The most popular coins are the 1 ounce varieties that usually hold a $50 face value, but their actual value is based on the weight of the gold that they consist of. Gold coins are minted in many different countries worldwide. The top brands are: American Eagle, Canadian Maple Leaf, South African Krugerrand, Chinese Panda, Sovereign, Australian Kangaroos.

Silver Dollar Coin

Silver dollar is a dollar coin made of silver or any white metal. Silver dollar stands for any large white metal coin produced by the U.S. Mint with a face value of one dollar.  The first silver dollar coin issue were minted beginning in 1794. In modern times, dollar coins have not been very popular in the United States. Despite efforts by the government to promote their use, most Americans currently use the one dollar bill rather than dollar coins.

Junk Silver Coins

Junk silver is an informal term used in the United States and Canada for any silver coin which is in only fair condition and has no collectible value above the bullion value of the silver it contains. Such coins are popular amongst those seeking to invest in silver, particularly in small amounts. The word "junk" refers only to the value of the coins as a numismatic collectible and not to the actual condition of the coins; junk silver is not necessarily scrap silver.

Canadian Maple Leaf Silver Coins

The Canadian Silver Maple Leaf is a series of silver bullion coins issued by Canada. It has a static design every year and mostly comes in 1 troy oz of silver. Variation for this coin includes proof (1989 only), privy marks, coloured maple leaf (has a different design than regular maple leaf) and holographic enhancement (5 Coin Set – 1 oz, ½ oz, ¼ oz, 1/10 oz, 1/20 oz). A single-issue 10 oz version was produced in 1998 to mark the 10th anniversary of the coin series. The face value of the 1 oz coin is 5 Canadian Dollars, the highest among other silver bullions.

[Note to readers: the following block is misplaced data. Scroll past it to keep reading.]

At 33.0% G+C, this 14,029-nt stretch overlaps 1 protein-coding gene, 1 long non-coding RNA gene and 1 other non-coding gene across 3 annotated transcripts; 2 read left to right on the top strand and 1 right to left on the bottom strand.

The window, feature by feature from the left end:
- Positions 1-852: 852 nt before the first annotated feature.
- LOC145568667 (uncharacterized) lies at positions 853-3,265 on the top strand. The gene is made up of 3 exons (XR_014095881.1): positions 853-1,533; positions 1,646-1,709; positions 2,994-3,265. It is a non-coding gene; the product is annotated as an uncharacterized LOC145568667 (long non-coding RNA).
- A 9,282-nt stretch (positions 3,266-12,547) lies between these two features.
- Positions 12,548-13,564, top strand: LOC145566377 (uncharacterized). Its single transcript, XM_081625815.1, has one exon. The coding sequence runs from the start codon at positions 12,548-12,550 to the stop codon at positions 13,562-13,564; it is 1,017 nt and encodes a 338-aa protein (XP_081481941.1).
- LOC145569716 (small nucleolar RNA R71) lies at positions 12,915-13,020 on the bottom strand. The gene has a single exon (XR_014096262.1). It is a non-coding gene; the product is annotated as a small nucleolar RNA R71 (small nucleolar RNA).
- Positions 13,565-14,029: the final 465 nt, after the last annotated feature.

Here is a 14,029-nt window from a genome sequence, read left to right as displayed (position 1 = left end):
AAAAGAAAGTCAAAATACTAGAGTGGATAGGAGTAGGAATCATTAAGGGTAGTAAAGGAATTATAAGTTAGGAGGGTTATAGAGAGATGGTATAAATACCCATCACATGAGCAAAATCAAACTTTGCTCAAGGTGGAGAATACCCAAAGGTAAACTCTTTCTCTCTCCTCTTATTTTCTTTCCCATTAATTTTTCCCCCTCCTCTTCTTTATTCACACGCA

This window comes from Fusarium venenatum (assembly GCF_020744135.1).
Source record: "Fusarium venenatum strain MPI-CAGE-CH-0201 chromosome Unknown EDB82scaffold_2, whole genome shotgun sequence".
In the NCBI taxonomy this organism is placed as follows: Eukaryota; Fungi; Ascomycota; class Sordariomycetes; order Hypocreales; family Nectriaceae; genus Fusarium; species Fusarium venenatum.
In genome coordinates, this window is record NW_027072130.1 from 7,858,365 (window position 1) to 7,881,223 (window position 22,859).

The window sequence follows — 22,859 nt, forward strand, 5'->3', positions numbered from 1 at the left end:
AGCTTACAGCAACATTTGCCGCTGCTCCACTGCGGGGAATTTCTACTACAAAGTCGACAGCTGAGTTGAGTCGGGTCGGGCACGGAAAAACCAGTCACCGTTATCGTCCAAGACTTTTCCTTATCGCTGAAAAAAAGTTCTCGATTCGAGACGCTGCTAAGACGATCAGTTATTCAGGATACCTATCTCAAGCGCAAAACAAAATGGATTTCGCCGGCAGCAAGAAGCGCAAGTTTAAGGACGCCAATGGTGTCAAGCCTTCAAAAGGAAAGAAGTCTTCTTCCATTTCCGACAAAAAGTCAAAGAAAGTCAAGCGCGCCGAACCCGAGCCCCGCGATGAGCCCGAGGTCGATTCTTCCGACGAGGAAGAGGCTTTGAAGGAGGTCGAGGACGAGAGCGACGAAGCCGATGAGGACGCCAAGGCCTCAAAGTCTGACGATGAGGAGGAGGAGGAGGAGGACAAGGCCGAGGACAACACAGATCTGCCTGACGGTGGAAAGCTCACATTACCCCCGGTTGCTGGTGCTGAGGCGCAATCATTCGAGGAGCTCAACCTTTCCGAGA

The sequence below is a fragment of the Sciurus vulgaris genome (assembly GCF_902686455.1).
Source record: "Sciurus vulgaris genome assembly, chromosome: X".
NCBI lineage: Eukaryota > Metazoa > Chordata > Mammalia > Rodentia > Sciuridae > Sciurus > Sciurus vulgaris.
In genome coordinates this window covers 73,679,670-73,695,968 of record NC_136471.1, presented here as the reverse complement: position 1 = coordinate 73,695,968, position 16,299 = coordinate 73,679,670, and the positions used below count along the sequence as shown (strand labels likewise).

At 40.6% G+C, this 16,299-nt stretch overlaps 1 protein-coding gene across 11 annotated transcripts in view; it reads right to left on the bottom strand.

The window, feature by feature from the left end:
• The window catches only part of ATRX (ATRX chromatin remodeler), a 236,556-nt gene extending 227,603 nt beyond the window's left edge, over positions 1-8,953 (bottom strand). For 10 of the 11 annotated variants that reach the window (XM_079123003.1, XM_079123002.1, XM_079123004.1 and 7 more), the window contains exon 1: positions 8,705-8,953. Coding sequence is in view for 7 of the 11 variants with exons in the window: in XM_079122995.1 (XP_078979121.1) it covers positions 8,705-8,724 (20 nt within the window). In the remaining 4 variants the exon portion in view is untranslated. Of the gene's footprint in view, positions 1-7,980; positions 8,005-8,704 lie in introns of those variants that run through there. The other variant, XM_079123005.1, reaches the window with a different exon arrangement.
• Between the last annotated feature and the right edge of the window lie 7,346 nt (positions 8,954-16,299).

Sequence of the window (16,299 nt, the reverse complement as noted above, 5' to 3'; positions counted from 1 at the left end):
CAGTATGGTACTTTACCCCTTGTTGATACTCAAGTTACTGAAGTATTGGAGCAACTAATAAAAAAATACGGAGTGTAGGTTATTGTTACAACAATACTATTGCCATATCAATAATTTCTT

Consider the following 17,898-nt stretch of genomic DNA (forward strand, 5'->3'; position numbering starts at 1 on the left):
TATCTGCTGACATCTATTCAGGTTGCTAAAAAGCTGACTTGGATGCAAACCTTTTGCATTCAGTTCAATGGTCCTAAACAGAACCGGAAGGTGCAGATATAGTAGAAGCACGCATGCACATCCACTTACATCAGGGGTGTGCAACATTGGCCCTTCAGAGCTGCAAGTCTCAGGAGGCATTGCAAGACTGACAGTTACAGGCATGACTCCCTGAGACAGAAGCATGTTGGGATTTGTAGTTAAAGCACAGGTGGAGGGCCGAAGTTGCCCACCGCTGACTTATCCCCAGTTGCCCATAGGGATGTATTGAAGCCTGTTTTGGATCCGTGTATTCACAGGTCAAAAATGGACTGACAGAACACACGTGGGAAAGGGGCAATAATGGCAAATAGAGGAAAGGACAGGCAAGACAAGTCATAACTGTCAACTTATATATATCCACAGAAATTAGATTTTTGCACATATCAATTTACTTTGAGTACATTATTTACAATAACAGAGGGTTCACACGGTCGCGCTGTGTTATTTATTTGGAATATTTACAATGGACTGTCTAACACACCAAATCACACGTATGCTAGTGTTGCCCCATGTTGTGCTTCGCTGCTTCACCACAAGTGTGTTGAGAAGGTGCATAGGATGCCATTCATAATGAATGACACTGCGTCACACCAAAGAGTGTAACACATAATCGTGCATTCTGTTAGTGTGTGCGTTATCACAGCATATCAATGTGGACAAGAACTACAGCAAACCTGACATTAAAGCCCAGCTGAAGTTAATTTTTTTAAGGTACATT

British Britannia Silver Coin

Introduced by Great Britain in 1997, the Britannia is struck from 95.8% silver and is the world's heaviest silver bullion coin. Mintage is just 100,000 per year. In 1997 the Royal Mint started production of silver bullion coins also under the name “Britannia”. The alloy used is Britannia silver with millesimal fineness 958 (95.8 %). The silver coins are available in 1 ounce, 1/2 ounce, 1/4 ounce, and 1/10 ounce.

Austrian Philharmonic Silver Coins

As of 3 July 2008, eighty variations of Austrian commemorative coins have been minted: eleven in 2002, twelve in 2003, fourteen in 2004, thirteen in 2005, thirteen in 2006, nine in 2007 and eleven so far in 2008. These special high-value commemorative coins are not to be confused with €2 commemorative coins, which are coins designated for circulation and have legal-tender status in all countries of the Eurozone.

Vienna Philharmonic Coin

American Silver Eagles

The American Silver Eagle is the official silver bullion coin of the United States. It was first released by the United States Mint on November 24, 1986. It is struck only in the 1 troy oz denomination which has a nominal face value of one dollar and is guaranteed to contain one troy ounce of 99.9% pure silver. It is authorized by the United States Congress and its weight and content is certified by the United States Mint. The American Silver Eagle bullion coin may be used to fund Individual Retirement Account investments.

50 State Silver Quarters

The 50 State Quarters program (Pub.L. 105-124, 111 Stat. 2534, enacted December 1, 1997) is the release of a series of commemorative coins by the United States Mint. Between 1999 and 2008, it featured each of the 50 individual U.S. states on unique designs for the reverse of the quarter.

The state quarter program